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adamlogan
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« Reply #9 on: March 31, 2010, 06:11:32 PM »
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accidentally double posted somehow
« Last Edit: April 01, 2010, 10:49:52 AM by adamlogan » Logged
adamlogan
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« Reply #10 on: April 07, 2010, 07:19:08 PM »
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Ok so I've been working on this. I followed MPatek's guide very loosely. This is the general workflow I have developed so far.

//Report on uncalibrated monitor
dispcal -v -d1 -c1 -yl -H -K -R -P 0,1,3

//calibration of Apple display
dispcal -v -d1 -c1 -yl -N -H -qh -b 120 -g 2.2 -P 0,1,3 basename

//create test patches for creation of profile
targen -v -d3 -g33 -f1000 basename

//measure targets
dispread -v -d1 -c1 -yl -N -H -P 0,1,3 inputfile outputfile

//create profile
colprof -v -D "description eg seen in photoshop/colorsync" -qh -bh -S inputfile outputfile

//installs profile
I just place the resulting .icc profile in ~/Library/ColorSync/Profiles/ and load the profile in the ColorSync application.


Right now I'm focusing on the parameters for colprof. With the -S flag, I'm not quite sure what to do. Photoshop provides soft proofing on the fly doesn't it?

Gamut mapping is something I encountered only last quarter when I saw Eric Chan's tutorial about hidden alternative gamut mapping options in i1Match. The -S flag, does it function by including gamut mappings into it's tables or what?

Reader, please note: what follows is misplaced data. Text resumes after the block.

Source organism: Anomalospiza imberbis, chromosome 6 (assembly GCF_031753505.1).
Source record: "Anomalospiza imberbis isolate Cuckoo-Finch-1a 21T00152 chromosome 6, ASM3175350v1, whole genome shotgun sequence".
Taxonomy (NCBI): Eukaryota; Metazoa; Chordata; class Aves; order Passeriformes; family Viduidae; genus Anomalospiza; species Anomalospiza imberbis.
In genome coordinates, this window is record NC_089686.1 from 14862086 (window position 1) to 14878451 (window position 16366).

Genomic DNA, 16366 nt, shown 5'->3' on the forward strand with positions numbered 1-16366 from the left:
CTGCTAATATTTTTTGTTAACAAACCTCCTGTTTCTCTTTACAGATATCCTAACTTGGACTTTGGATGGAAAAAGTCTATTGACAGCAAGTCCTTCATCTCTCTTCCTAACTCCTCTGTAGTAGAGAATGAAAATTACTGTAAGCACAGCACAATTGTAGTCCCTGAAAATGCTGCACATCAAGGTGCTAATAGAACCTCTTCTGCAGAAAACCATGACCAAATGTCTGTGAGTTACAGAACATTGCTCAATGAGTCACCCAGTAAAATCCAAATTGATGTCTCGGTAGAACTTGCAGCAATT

EDIT:

I googled "popular gamut mapping choices" and top hit was a page on the argyll site heh. Guess I asked too soon =/. So from what I understand the device space to PCS is locked down and cannot be changed IE I can't invent a new intent? and the PCS to device eg printer is limited to 3 of my gamut mappings of my choosing eg Logo Classic, Logo Colorful, Logo Chromaplus as examples?

So from what I understand a shaper/matrix profile would be sufficient for a display profile, but for a printer profile I guess cLUT would be the way to go? This is kinda muddy in my mind.
« Last Edit: April 08, 2010, 01:16:34 PM by adamlogan » Logged
jerryrock
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« Reply #11 on: April 08, 2010, 10:10:09 AM »
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Quote from: adamlogan
Ok so here's an interesting one. How do I reset an external apple display to factory default settings? I found this old thread which suggests resetting PRAM & NVRAM but I am on a lab computer; no admin privileges. Will have to try it at home and see if it works on my personal computer. I was able to reset PRAM, but was not successful with NVRAM as I cannot get to the open firmware screen. I guess it does not matter much anyways, afaik there are no rgb gain controls. Only thing is the brightness control on the monitor itself and brightness slider in the os. So it seems like the display does not really allow users to change the native LUT of the monitor using traditional methods. Seems like one could only do it artificially with software. Correct me if I'm wrong. ColorSync Utility allows you to reset factory profile, I guess that's pretty much the same thing to resetting a display to factory defaults with the exception of brightness.